Andrew Cullen from Yamaha Watercraft enlisted seasoned Florida Keys captains Tim and Danny Hampson to lead our crew, which also included Bob Gonsalves from ICBM Media, social media influencer Rory Kramer, professional videographers/photographers Collin Harrington and Zach Stovall, and yours truly.
We celebrated landfall after a comfortable and uneventful trip across the Gulf Stream with conch fritters and a cold Kalik while waiting for a Bahamas Customs and Immigration officer at the Bimini Big Game Club. Once cleared, we headed back out to investigate some of the water we’d just traversed, before continuing east. Just southwest of Bimini, we came upon a large floating log that demanded closer inspection. Armed with spinning and casting outfits, we let jigs and ballyhoo baits rain down around the log, and were promptly rewarded with several hookups on acrobatic grasshopper dolphin. While the action was short-lived, it was a nice wind-down after the first leg of the crossing.
With clear skies and a gentle breeze in the forecast for the remaining 85 miles to the Berry Islands, Capt. Tim Hampson aboard his Contender Reef Freak led the way to a little-known shallow wreck on the Great Bahama Bank, about halfway to our destination.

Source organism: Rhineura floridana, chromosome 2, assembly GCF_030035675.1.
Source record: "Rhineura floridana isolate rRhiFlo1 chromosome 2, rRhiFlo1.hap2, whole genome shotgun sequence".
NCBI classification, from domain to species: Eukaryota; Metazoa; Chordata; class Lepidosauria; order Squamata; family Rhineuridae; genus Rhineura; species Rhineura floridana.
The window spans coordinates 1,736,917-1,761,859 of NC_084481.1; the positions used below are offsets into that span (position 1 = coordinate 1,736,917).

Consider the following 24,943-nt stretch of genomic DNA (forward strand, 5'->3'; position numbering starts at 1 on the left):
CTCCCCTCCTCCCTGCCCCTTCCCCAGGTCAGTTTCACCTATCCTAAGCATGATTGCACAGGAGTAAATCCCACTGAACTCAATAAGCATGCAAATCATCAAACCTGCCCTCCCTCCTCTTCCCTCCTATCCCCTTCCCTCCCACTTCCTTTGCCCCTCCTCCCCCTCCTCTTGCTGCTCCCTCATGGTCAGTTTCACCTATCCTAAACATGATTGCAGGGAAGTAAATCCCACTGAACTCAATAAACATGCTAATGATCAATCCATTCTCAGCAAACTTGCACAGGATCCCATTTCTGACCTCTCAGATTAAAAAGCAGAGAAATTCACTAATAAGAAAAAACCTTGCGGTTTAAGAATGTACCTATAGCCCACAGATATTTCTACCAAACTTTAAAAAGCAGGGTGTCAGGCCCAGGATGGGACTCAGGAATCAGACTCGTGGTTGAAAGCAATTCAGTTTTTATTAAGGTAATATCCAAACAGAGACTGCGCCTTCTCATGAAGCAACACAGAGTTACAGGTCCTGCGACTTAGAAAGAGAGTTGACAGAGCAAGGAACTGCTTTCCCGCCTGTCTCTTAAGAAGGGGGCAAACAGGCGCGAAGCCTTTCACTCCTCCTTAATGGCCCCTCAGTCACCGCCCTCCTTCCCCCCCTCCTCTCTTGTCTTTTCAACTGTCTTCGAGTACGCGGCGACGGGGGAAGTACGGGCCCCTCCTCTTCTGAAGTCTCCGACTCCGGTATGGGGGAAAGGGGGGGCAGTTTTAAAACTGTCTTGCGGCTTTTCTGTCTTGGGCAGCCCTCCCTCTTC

No chum was deployed, since the stop was meant only as a second intermission. We simply drifted unweighted baits past the wreck, in 10 feet of water, and had a blast yanking on plump yellowtail and mangrove snapper. We also boated, a couple of red grouper, a pretty Nassau and four tough-fighting muttons to 8 pounds before resuming our trek to Great Harbour Cay.
The ocean was snotty the next morning, but determined to see how the 210 FSH handled such conditions, we stuck with our plan to search for pelagics along the steep drop in the bank, off the north end of the island.